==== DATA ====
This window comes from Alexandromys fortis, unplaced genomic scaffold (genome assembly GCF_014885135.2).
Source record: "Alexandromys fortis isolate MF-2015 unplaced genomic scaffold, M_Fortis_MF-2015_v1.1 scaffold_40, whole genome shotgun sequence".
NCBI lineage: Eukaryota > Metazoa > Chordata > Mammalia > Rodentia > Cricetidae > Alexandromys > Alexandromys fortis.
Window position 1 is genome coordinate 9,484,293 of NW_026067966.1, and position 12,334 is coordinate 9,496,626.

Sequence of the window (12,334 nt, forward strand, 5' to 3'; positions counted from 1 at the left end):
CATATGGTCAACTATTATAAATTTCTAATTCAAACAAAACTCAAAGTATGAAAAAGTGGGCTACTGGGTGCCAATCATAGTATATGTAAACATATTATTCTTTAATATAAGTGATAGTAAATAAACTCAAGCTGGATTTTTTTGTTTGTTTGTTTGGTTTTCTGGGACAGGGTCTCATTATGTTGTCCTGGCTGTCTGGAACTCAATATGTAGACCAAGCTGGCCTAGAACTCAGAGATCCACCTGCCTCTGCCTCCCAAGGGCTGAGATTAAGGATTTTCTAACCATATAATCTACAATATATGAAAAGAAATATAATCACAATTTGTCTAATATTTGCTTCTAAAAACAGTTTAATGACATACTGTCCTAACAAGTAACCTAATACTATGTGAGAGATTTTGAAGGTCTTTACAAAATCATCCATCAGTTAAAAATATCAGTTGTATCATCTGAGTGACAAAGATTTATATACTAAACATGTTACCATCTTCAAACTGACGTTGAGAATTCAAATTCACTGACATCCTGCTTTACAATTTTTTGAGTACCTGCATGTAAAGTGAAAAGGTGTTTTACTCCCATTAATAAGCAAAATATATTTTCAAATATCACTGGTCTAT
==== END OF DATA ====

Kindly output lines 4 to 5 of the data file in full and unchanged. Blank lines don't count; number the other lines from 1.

Window position 1 is genome coordinate 9,484,293 of NW_026067966.1, and position 12,334 is coordinate 9,496,626.

Sequence of the window (12,334 nt, forward strand, 5' to 3'; positions counted from 1 at the left end):